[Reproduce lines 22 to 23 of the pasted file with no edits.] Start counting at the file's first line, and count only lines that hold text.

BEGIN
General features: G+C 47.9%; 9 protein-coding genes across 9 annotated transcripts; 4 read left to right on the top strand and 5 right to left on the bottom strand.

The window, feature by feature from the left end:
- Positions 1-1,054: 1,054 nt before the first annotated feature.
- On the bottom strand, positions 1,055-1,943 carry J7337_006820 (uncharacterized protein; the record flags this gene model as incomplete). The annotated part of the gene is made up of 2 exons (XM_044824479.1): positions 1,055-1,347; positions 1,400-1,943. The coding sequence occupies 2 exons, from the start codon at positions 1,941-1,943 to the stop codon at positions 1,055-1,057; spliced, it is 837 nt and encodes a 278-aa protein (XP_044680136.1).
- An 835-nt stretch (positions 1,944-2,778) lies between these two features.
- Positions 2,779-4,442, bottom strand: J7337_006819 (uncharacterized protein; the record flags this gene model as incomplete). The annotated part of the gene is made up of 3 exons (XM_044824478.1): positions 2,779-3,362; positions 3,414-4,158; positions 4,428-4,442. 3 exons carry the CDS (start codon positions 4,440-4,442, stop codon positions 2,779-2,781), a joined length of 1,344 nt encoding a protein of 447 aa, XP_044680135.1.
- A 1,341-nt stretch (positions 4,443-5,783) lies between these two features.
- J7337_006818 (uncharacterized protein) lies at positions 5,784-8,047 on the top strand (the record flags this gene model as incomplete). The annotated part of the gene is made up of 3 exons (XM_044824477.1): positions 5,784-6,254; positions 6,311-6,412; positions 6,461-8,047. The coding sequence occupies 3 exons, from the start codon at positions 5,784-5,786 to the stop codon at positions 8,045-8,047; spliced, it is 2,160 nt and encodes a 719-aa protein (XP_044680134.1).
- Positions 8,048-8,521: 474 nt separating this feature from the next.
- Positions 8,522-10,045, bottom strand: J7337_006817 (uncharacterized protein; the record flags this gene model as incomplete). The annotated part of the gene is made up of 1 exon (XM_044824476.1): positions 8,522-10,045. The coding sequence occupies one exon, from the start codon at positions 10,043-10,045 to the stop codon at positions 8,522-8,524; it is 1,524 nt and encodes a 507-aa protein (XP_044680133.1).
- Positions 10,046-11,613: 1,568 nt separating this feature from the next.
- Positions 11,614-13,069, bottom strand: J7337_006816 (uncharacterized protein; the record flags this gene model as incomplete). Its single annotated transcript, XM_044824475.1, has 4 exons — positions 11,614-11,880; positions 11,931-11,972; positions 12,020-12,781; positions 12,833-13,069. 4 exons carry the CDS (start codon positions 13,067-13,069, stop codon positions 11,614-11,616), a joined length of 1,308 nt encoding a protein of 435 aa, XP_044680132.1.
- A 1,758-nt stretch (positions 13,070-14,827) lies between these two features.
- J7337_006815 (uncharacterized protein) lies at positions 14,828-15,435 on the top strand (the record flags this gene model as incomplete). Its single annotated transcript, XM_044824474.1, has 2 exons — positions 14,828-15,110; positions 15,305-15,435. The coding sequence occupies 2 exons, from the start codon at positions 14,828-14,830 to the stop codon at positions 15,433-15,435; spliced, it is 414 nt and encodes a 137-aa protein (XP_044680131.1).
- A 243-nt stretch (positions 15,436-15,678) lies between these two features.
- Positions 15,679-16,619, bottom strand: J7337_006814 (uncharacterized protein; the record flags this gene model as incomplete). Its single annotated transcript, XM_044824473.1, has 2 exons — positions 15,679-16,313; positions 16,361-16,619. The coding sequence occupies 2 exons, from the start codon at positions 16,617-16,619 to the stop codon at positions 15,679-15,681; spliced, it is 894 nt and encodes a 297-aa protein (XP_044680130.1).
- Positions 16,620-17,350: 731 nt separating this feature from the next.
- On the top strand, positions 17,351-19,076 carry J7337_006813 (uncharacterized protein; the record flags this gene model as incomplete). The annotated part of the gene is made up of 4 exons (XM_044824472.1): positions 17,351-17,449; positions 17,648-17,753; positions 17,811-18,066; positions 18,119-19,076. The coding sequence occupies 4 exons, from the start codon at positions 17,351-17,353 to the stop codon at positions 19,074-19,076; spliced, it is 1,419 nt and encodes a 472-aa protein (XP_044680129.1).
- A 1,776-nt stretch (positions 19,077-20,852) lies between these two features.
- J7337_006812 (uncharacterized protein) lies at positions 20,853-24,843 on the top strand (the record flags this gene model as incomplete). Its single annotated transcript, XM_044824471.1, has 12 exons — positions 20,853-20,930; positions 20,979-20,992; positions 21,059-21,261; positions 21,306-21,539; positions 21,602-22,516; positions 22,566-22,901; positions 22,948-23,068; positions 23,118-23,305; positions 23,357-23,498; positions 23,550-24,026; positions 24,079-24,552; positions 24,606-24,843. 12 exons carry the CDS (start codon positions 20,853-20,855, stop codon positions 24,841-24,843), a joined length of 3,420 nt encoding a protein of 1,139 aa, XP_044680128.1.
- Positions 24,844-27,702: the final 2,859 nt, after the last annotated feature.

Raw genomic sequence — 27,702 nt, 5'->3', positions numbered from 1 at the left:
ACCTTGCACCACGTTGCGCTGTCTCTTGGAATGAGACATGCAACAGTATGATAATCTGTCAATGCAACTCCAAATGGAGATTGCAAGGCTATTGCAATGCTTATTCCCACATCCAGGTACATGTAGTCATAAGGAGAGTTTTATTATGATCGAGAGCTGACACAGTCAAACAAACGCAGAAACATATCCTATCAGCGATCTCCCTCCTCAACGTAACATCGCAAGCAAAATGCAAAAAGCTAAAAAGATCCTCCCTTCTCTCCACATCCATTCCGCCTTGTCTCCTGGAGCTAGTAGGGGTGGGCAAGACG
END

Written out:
Raw genomic sequence — 27,702 nt, 5'->3', positions numbered from 1 at the left:
ACCTTGCACCACGTTGCGCTGTCTCTTGGAATGAGACATGCAACAGTATGATAATCTGTCAATGCAACTCCAAATGGAGATTGCAAGGCTATTGCAATGCTTATTCCCACATCCAGGTACATGTAGTCATAAGGAGAGTTTTATTATGATCGAGAGCTGACACAGTCAAACAAACGCAGAAACATATCCTATCAGCGATCTCCCTCCTCAACGTAACATCGCAAGCAAAATGCAAAAAGCTAAAAAGATCCTCCCTTCTCTCCACATCCATTCCGCCTTGTCTCCTGGAGCTAGTAGGGGTGGGCAAGACG